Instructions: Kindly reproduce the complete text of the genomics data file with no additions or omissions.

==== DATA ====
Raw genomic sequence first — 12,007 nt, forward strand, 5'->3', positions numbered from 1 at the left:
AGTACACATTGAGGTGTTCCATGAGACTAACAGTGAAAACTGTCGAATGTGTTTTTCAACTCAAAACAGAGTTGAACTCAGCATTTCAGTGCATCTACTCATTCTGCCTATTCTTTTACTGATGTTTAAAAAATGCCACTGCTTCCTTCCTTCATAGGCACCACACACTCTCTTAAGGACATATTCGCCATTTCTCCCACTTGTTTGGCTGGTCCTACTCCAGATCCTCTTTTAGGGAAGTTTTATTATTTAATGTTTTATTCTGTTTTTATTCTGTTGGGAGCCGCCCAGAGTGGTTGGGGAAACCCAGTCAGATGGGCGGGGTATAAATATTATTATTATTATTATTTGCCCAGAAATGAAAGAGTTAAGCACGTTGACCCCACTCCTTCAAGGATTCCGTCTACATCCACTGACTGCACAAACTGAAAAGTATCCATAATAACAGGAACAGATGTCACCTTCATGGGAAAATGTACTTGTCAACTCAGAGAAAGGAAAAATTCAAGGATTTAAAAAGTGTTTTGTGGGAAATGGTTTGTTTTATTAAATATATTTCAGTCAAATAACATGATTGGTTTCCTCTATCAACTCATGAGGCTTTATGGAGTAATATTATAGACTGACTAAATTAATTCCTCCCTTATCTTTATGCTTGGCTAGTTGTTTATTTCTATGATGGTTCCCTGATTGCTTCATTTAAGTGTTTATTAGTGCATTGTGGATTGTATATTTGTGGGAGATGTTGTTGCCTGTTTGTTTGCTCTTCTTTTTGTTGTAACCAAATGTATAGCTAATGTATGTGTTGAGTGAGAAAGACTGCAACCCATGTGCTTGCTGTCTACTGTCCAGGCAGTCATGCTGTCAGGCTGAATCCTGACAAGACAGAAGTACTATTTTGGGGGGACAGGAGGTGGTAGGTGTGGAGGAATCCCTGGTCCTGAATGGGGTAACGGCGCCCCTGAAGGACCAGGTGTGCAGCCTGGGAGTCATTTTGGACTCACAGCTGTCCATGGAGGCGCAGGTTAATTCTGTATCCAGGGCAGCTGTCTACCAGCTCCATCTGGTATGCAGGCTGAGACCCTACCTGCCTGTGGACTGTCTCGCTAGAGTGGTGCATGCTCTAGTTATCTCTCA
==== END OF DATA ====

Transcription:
Raw genomic sequence first — 12,007 nt, forward strand, 5'->3', positions numbered from 1 at the left:
AGTACACATTGAGGTGTTCCATGAGACTAACAGTGAAAACTGTCGAATGTGTTTTTCAACTCAAAACAGAGTTGAACTCAGCATTTCAGTGCATCTACTCATTCTGCCTATTCTTTTACTGATGTTTAAAAAATGCCACTGCTTCCTTCCTTCATAGGCACCACACACTCTCTTAAGGACATATTCGCCATTTCTCCCACTTGTTTGGCTGGTCCTACTCCAGATCCTCTTTTAGGGAAGTTTTATTATTTAATGTTTTATTCTGTTTTTATTCTGTTGGGAGCCGCCCAGAGTGGTTGGGGAAACCCAGTCAGATGGGCGGGGTATAAATATTATTATTATTATTATTTGCCCAGAAATGAAAGAGTTAAGCACGTTGACCCCACTCCTTCAAGGATTCCGTCTACATCCACTGACTGCACAAACTGAAAAGTATCCATAATAACAGGAACAGATGTCACCTTCATGGGAAAATGTACTTGTCAACTCAGAGAAAGGAAAAATTCAAGGATTTAAAAAGTGTTTTGTGGGAAATGGTTTGTTTTATTAAATATATTTCAGTCAAATAACATGATTGGTTTCCTCTATCAACTCATGAGGCTTTATGGAGTAATATTATAGACTGACTAAATTAATTCCTCCCTTATCTTTATGCTTGGCTAGTTGTTTATTTCTATGATGGTTCCCTGATTGCTTCATTTAAGTGTTTATTAGTGCATTGTGGATTGTATATTTGTGGGAGATGTTGTTGCCTGTTTGTTTGCTCTTCTTTTTGTTGTAACCAAATGTATAGCTAATGTATGTGTTGAGTGAGAAAGACTGCAACCCATGTGCTTGCTGTCTACTGTCCAGGCAGTCATGCTGTCAGGCTGAATCCTGACAAGACAGAAGTACTATTTTGGGGGGACAGGAGGTGGTAGGTGTGGAGGAATCCCTGGTCCTGAATGGGGTAACGGCGCCCCTGAAGGACCAGGTGTGCAGCCTGGGAGTCATTTTGGACTCACAGCTGTCCATGGAGGCGCAGGTTAATTCTGTATCCAGGGCAGCTGTCTACCAGCTCCATCTGGTATGCAGGCTGAGACCCTACCTGCCTGTGGACTGTCTCGCTAGAGTGGTGCATGCTCTAGTTATCTCTCA